For many years after I had graduated from college, I had toyed with the idea with getting a masters degree. The first question I had to ask myself was: what did I want it in? Graphic design? Education? Or maybe an extension of the BFA I had received in illustration? Since I began working as a web designer before I had even graduated, I already knew that if I wanted to continue doing design work I definitely didn’t need another degree for that. While I liked the idea of learning more about painting, I already knew that I could take weekend studio courses to hone the skills that I lacked instead of having to invest in another degree. After several years working as a designer, I found myself falling out of love with the industry. And the speed at which internet technology advanced meant that I had to either commit to learning programming languages or find something else I could do. Reading through lines of code all day was my idea of torture, so I decided that I had to figure something else out. One day I set out redefine my artistic style and get back to my roots as an illustrator using the skills I had learned so far. I created the Tribal Princess series, which became quite successful, but something else happened after I sat down to draw. A story came rushing out during the same time and it wasn’t until I had completed that story that I realized I had been neglecting a passion I hadn’t practiced since college. A passion for writing.
Armed with this revelation, and some teaching experience (which I also thoroughly enjoy), I finally convinced myself that going back to school for creative writing would be more than worth it. Then the second question was: what kind of writing degree?
For me it was a no brainer: I want to write for children, so I wanted to get a degree in exactly that—writing for children. Still, I did some research into local MFA programs that offered creative writing for children as a concentration rather than the core of the curriculum. While some offered fellowships for people to work as undergrad instructors, I already knew that that type of program would have me more focused on reading other people’s work rather than working on my own writing. Since those options were non-starters, I began looking into the schools I had heard about at writing conferences: Vermont College of Fine Arts (VCFA), Hamline University, and Hollins University. These schools have such a high reputation among skilled writers that to be accepted to any one of them is an honor in itself. So you can imagine the pressure I felt when filling out those applications! I also found several smaller schools with equivalent programs and that’s when I added Sierra Nevada College (SNC) to my list.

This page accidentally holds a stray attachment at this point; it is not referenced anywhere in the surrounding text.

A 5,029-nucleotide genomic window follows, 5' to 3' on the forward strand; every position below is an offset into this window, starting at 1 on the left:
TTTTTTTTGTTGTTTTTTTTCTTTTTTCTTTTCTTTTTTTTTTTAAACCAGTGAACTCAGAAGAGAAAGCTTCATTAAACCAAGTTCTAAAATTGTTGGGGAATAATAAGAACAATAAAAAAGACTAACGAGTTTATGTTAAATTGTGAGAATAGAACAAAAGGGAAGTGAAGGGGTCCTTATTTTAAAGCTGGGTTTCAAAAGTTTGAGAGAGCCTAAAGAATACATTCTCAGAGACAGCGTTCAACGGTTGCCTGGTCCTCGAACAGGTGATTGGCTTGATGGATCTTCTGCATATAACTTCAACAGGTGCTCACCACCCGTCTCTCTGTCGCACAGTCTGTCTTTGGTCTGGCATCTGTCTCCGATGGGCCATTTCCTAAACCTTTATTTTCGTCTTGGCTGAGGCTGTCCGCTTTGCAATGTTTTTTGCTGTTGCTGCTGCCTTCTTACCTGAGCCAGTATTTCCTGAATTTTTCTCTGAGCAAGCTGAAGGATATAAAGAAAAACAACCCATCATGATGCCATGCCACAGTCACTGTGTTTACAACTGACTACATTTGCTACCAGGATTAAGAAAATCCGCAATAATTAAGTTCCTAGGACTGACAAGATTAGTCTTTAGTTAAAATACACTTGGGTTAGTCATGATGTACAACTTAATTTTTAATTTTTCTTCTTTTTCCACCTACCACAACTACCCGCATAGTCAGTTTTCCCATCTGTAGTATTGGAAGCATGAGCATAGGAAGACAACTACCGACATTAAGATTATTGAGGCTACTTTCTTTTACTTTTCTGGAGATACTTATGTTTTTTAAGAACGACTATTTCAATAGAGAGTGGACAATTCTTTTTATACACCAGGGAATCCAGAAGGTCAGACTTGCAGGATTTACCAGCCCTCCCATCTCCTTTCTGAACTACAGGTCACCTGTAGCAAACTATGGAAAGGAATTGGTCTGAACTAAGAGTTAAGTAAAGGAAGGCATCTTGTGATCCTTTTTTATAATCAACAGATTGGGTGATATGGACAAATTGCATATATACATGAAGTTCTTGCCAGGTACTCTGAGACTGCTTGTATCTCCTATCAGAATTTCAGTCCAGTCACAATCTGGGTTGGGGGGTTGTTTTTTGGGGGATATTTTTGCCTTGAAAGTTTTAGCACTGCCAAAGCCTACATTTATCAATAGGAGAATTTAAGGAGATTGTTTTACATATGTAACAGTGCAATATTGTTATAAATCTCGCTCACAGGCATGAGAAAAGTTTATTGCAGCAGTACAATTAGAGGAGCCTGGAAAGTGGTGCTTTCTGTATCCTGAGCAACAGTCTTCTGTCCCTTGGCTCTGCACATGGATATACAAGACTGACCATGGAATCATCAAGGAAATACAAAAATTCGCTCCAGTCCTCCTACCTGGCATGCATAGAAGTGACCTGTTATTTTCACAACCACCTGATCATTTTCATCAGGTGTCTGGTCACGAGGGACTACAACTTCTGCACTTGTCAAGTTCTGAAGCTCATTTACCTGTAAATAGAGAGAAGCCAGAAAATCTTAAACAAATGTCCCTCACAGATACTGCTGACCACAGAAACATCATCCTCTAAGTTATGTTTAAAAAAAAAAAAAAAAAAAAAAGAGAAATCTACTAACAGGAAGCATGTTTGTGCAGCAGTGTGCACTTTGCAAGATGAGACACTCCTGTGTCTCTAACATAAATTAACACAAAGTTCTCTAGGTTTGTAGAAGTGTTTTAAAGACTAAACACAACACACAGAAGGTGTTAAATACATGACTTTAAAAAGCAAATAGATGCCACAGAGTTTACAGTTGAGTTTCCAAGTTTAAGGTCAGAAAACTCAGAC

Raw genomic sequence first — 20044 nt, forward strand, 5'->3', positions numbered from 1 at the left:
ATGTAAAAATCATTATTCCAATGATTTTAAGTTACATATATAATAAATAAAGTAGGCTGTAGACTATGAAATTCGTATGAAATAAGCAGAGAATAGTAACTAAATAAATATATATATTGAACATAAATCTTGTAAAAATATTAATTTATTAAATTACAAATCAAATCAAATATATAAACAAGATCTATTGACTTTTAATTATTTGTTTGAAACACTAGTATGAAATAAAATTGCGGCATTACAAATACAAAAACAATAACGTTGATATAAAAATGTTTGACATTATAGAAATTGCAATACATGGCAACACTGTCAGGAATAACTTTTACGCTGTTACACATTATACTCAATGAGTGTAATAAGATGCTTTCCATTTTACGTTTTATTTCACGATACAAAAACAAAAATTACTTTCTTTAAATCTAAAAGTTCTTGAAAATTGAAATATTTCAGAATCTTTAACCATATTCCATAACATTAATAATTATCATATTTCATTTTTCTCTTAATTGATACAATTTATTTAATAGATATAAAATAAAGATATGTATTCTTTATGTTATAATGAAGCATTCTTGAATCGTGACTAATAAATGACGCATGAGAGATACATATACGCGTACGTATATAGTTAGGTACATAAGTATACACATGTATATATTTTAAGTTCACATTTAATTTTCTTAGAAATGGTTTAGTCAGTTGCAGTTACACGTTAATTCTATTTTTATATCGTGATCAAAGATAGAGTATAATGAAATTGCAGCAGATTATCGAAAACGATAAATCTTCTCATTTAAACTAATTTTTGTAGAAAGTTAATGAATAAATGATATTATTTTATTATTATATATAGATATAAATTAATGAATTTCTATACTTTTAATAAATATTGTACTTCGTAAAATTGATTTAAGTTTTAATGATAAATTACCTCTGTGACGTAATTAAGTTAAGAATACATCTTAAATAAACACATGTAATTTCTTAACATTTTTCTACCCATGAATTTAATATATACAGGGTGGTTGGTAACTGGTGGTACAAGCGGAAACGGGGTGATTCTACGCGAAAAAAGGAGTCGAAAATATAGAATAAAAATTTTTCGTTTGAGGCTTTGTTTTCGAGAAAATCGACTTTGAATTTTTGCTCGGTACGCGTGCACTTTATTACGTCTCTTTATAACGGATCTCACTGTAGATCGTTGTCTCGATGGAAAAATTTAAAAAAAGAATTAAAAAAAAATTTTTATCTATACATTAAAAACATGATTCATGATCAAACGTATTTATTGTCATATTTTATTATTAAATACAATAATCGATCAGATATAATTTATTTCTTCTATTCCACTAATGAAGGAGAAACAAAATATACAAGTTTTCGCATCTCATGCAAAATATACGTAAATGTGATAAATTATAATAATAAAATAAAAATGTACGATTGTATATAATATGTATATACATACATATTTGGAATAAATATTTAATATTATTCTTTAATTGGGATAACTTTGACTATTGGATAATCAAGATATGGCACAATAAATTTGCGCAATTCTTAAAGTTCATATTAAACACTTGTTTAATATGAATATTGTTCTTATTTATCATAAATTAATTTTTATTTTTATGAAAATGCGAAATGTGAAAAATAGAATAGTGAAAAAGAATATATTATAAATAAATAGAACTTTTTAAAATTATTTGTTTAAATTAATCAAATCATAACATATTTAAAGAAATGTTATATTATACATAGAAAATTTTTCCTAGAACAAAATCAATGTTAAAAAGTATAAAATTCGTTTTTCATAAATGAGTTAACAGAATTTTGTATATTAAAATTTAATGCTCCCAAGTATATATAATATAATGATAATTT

After making this list, I then had to further define my goals for the program. I already made the decision that I needed to have a program that was flexible with my current job so that I could afford to go. That cut other schools like The New School in New York, which requires you to stay on campus. (And word to the wise: Financial Aid for Masters programs only comes in loans and scholarships, if you can get them.) So I made lists of resources, faculty and potential costs for each school still on my list. I dropped Hollins right away since the cost outweighed my ability to attend a full month without work. That left me with three schools that met my criteria: VCFA, Hamline and SNC.
Then I applied. And I waited.
The wait was agonizing—as it always is when you submit your writing anywhere—but doubly so, since it felt like my life hung in the balance. If got accepted to just one of these schools, I would be forever grateful to the powers that be. If I didn’t—well—I’d have to start over and rethink my insane plan of making a living as a creative.
The first letter came, and it was from Sierra Nevada College. I got in! I was SO excited that I told everyone about it. I could finally be confident that I would hone my skills and learn from some wonderful working writers.
A week later, the second letter came—it was from Hamline. Not only was I accepted, but they offered a merit scholarship. I was over the freakin’ moon. It was as if I’d applied to Yale and they offered a fellowship!
Two days after that, a letter from VCFA came. My third acceptance. And another scholarship. From the oldest and most lauded program of the three.
This was the first time in my life where I had an entirely positive outcome. Fate no longer made the decision for me; I had to choose. Initially VCFA was my first choice, but after looking at my lists again and talking with others, I had to do some soul searching. What was the kind of atmosphere I wanted? What were the course materials like? What are the lectures and workshops really like? Did I want to spend five hours on a plane or three?
But when it came down to it, the warmth and energy I encountered with the people from Hamline helped me finally choose. Beginning this January 2019, I will enter Hamline’s Masters’ in Writing for Children and Young Adults program. There I will join a group of other like minded writers, passionate for the craft, and create stories that I hope one day soon you all can hold in your hands.
I hope that this article will find those still thinking about their journeys, or needing help in deciding the next step. I scoured the internet for posts like this before I started looking, and I sorely needed one when I had to choose. Go with your gut and do what’s best for you. And if you have any questions please feel free to drop me a line. I plan to post more about my experience as time progresses!
And a HUGE thank you hug to my CPs, Nutschell and Katya. You guys have inspired me so much with your writing, and I couldn’t have gone this far without you!